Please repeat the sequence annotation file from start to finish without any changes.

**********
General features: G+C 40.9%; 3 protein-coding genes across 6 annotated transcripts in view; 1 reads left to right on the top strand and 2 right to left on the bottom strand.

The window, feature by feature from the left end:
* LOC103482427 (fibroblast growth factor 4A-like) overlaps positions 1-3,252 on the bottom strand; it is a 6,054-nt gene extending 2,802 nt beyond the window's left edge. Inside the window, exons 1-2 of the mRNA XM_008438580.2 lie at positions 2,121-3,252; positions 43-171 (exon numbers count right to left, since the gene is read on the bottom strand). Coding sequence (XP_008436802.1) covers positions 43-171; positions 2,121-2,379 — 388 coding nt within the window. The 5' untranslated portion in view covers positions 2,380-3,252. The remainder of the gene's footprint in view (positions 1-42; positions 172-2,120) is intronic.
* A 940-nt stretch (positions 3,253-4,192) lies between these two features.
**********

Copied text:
General features: G+C 40.9%; 3 protein-coding genes across 6 annotated transcripts in view; 1 reads left to right on the top strand and 2 right to left on the bottom strand.

The window, feature by feature from the left end:
* LOC103482427 (fibroblast growth factor 4A-like) overlaps positions 1-3,252 on the bottom strand; it is a 6,054-nt gene extending 2,802 nt beyond the window's left edge. Inside the window, exons 1-2 of the mRNA XM_008438580.2 lie at positions 2,121-3,252; positions 43-171 (exon numbers count right to left, since the gene is read on the bottom strand). Coding sequence (XP_008436802.1) covers positions 43-171; positions 2,121-2,379 — 388 coding nt within the window. The 5' untranslated portion in view covers positions 2,380-3,252. The remainder of the gene's footprint in view (positions 1-42; positions 172-2,120) is intronic.
* A 940-nt stretch (positions 3,253-4,192) lies between these two features.